#3. Install Furring Strips 

Drywalls are normally thicker than tiles, so you would need to create a leveled surface; this is possible by installing furring strips. 

Furring strips are thin pieces of either wood or metal attached to walls to create a solid base for attachment. 

#4. Cut And Gently Install Your Drywall 

Measure the dimensions of the areas where the drywall needs to be installed and ensure that you cut accordingly. 

Be careful with this process so you can take advantage of every measurement. After doing this, properly fasten your drywall onto the tile base. 

#5. Apply Your Finishing Touches 

You can now apply the drywall mud and joint compound to seal between the panels.

You should also check out any screws or nails not attached correctly and ensure you tighten them.

Afterward, you can prime and paint your walls to match your desired finish. 

It would help if you noted that these are general guidelines and they are not subjected to particular types of drywalls. 

If you need deeper information, you can make proper research for the particular drywall finish you are making use of. 

Should You Hang Drywall to The Floor? 

No, when installing your drywall, ensure that it doesn’t touch the floor; there should be about ½ inch distance from the floor to the drywall. 

There are a lot of reasons why you should do these, some of which include; 

#1. Moisture Absorption 

Drywall is known to absorb moisture, so if it is allowed to sit directly on your floor, especially concrete floors, it will absorb whatever moisture is there. 

When your drywall absorbs moisture, it becomes wet, and wet drywall tends to rot and start flaking apart, providing space for molds to grow. 

#2. Expansion 

Normally, walls and floors will expand and contract when the weather changes. 

So, if the drywalls and floor expand, they will pressure each other, causing them to crack as time passes.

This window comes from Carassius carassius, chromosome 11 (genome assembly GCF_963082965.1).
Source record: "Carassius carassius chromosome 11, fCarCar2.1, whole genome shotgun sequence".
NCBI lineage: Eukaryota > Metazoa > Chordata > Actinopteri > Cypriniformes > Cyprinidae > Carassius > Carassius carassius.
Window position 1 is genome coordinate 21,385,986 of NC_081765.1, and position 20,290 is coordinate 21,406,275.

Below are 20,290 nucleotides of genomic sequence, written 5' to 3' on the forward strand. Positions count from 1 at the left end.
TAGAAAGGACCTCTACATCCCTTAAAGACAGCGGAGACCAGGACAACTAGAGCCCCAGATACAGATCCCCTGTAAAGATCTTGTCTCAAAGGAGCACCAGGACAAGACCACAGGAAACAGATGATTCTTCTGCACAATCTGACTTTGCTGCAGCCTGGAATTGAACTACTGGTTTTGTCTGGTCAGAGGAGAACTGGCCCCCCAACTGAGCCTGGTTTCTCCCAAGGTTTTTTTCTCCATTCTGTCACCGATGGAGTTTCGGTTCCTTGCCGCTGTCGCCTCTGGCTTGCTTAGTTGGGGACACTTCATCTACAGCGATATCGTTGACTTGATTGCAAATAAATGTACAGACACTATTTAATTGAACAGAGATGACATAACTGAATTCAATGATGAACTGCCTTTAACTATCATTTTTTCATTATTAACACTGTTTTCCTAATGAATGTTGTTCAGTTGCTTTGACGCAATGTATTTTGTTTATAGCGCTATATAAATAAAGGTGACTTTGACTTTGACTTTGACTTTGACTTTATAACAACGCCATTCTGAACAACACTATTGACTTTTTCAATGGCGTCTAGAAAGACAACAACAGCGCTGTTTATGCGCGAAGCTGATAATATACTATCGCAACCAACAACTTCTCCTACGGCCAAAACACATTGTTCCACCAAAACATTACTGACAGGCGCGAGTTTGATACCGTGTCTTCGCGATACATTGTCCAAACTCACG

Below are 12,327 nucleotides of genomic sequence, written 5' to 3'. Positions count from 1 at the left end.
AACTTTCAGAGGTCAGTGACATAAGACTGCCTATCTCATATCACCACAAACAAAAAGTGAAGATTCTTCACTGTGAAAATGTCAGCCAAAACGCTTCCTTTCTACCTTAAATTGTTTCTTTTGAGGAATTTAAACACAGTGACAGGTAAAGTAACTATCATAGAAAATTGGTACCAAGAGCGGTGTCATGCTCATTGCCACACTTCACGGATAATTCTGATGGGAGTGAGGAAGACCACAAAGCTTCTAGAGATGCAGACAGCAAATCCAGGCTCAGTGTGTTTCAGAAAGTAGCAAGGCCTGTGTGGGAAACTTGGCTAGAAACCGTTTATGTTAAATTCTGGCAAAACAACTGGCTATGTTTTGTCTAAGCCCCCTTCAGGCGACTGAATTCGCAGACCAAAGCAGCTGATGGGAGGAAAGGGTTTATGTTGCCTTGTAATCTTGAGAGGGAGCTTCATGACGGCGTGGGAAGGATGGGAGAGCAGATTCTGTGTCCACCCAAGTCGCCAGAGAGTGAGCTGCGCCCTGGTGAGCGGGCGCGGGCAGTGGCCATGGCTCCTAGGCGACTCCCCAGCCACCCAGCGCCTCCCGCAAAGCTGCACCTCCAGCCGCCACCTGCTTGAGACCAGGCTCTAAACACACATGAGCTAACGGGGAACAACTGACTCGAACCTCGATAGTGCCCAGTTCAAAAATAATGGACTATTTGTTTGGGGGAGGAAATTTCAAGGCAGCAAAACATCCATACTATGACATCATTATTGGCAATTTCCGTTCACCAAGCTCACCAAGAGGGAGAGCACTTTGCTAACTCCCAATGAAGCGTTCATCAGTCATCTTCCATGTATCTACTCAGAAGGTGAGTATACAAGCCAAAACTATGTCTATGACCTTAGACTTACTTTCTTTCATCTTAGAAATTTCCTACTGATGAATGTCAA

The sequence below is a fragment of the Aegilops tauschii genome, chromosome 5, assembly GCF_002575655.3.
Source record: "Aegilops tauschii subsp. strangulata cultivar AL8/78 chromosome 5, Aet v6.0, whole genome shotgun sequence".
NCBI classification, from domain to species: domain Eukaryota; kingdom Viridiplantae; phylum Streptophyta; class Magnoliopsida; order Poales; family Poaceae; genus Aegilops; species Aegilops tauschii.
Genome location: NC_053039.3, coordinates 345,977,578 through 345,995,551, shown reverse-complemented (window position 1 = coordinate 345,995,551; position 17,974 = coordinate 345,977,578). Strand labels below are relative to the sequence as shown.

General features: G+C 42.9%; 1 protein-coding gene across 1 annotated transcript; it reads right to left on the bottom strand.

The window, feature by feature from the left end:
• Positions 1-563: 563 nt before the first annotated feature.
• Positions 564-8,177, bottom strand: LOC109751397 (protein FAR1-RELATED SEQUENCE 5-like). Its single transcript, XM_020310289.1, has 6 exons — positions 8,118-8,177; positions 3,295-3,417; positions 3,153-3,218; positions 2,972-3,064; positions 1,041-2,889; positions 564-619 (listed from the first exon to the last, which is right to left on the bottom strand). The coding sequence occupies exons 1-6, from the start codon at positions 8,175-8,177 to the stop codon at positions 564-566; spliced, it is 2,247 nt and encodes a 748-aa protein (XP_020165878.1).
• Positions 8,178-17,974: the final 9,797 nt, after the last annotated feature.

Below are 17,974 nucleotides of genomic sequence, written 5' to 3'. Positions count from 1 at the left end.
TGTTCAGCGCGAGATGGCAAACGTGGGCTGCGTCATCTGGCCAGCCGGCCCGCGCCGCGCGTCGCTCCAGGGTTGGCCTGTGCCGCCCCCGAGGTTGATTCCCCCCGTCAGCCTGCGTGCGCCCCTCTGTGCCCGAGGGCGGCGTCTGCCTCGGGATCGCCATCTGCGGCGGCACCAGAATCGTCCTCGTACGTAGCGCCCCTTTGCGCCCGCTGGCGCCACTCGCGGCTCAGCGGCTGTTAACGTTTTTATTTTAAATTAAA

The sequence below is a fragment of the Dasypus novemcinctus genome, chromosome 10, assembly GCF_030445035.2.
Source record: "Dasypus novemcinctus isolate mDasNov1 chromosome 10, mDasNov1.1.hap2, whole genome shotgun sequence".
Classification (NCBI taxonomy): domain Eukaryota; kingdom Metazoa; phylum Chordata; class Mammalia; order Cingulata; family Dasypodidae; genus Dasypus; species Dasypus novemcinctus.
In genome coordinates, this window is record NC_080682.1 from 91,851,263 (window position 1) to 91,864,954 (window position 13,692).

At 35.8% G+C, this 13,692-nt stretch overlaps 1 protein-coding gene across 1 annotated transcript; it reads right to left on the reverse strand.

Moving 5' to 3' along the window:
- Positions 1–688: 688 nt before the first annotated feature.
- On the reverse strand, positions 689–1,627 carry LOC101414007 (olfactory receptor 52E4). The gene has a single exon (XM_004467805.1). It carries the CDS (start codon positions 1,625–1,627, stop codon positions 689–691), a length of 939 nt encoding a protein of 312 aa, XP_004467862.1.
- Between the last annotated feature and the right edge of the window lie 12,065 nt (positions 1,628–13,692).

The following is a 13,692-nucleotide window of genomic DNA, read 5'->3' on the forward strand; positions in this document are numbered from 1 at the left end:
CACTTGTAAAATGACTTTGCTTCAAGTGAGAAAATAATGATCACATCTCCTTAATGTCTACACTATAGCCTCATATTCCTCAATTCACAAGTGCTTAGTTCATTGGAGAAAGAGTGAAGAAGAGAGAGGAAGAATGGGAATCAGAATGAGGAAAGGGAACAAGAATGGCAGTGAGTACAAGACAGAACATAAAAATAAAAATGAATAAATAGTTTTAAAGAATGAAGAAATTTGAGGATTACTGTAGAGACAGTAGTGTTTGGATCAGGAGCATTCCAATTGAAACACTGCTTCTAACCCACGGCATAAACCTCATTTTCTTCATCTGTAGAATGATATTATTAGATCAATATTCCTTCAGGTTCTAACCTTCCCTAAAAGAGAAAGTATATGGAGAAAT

When this happens, it reduces the efficiency and strength of the house with time. 

So always leave a little space between your drywall and floor to prevent issues like this and even more. 

Below are some general guidelines you should take if you decide to go with tile wall first or drywall first; 

Tile Wall First Drywall First 
Usually provides a durable and waterproof finish Usually serves as a base for tile installations 
Grout is usually installed between the tiles to fill the gapsDrywall mud is used to create a seamless finish 
Professionals usually do the tile installationHomeowners can do this but ensure that you carefully apply the drywall.
They are usually used in moisture-prone areas, like the toilet and kitchen walls. They are commonly used in interior parts of the home, like the bedroom or living room walls. 


Do You Put Drywall Under the Tile? 

Most times, it is not advisable to place drywall around areas that are most likely to retain moisture, like showers or kitchen walls, to prevent the appearance of molds. 

What Goes First, Plastering or Tiling? 

It is usually advisable that you plaster your wall before tiling. You should also let the plaster sit in for about 15 days before tiling. 

What Goes Between Tile and Wall? 

Caulk usually goes between the tile and the wall. Caulk Is preferable to drywall because it holds the tile in place and is waterproof. 

It is safe for use in showers and around your kitchen sinks. 

What Is the Cement Between Tiles Called? 

The cement between tiles is known as grout. It is a mixture of cement, sand, and water and is usually excellent for holding the tiles in place for a long period. 

What Are Tiles on Walls Called? 

These tiles are known as mosaic tiles. They are used around the walls of the kitchen and toilet because they are more suitable for backsplashes.